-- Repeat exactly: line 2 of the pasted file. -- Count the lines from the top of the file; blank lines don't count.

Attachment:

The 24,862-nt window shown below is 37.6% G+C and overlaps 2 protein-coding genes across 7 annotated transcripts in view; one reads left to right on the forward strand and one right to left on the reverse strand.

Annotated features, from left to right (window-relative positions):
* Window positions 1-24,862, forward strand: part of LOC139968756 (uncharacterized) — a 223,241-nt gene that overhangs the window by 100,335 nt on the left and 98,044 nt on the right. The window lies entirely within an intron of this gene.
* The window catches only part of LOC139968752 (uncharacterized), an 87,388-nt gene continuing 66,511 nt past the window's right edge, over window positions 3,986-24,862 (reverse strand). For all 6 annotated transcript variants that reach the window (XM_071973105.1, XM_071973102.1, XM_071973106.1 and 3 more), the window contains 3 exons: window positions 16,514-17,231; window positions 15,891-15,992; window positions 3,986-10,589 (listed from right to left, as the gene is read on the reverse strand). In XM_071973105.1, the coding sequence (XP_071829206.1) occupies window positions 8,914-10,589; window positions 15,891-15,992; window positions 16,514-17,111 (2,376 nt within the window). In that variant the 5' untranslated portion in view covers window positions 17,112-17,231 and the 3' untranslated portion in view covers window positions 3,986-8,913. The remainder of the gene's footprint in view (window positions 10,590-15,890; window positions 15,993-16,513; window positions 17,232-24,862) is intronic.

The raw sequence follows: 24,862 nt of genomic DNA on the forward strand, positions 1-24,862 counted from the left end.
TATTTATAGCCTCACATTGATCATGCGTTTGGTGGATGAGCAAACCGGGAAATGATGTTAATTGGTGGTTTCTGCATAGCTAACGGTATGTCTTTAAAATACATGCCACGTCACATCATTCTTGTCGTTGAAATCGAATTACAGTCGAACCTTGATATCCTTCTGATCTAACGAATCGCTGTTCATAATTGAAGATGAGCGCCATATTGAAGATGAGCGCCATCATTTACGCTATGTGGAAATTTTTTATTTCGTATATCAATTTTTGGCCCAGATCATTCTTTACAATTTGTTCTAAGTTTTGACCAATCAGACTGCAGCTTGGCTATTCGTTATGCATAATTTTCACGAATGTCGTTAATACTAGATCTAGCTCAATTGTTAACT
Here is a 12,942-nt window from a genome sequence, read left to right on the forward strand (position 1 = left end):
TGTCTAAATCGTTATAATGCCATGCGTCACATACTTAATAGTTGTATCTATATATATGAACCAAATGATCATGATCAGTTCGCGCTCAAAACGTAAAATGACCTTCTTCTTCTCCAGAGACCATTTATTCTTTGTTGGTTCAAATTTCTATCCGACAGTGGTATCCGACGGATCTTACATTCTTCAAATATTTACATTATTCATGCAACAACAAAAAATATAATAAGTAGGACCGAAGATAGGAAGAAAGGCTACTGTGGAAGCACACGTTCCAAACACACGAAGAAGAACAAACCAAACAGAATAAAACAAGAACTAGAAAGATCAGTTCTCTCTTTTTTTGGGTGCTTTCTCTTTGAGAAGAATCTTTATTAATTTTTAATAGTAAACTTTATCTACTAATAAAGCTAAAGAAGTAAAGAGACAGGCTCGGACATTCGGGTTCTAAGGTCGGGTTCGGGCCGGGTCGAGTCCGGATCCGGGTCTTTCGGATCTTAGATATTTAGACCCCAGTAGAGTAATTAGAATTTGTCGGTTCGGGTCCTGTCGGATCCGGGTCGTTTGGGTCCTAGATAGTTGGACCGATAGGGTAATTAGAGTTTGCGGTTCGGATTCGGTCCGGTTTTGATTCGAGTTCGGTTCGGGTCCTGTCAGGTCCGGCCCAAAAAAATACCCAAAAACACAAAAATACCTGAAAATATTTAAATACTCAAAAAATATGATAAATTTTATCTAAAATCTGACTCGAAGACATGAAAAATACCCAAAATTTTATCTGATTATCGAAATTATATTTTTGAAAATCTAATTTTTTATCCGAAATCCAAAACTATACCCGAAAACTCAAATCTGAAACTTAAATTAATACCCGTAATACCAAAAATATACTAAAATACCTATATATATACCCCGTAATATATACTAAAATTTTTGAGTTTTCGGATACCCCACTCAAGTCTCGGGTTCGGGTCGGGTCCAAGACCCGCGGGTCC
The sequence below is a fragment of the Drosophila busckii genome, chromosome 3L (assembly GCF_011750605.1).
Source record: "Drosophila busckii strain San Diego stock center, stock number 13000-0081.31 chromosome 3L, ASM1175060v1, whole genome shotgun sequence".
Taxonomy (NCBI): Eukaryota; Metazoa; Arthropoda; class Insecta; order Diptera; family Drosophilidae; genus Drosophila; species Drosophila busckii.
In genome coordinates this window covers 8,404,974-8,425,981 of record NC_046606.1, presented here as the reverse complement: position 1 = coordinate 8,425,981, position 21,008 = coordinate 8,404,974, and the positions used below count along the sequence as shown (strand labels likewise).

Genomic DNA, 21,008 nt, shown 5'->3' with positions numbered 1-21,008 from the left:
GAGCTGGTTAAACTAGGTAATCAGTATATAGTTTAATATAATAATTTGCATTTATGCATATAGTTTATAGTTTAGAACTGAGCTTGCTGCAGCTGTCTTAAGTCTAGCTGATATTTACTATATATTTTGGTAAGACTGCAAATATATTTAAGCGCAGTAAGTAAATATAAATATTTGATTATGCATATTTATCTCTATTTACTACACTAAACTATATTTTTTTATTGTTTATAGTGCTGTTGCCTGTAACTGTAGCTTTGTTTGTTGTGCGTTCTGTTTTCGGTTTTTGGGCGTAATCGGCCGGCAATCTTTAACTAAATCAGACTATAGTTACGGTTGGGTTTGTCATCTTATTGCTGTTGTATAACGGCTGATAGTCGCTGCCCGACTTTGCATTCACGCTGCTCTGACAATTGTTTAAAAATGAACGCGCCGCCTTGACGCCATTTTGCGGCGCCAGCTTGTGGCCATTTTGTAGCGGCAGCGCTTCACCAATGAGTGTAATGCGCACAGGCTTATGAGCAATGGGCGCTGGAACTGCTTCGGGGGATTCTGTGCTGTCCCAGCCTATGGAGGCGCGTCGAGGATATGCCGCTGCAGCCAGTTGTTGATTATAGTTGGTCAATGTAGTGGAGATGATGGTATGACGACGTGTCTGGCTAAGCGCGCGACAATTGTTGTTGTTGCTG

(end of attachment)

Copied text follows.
Annotated features, from left to right (window-relative positions):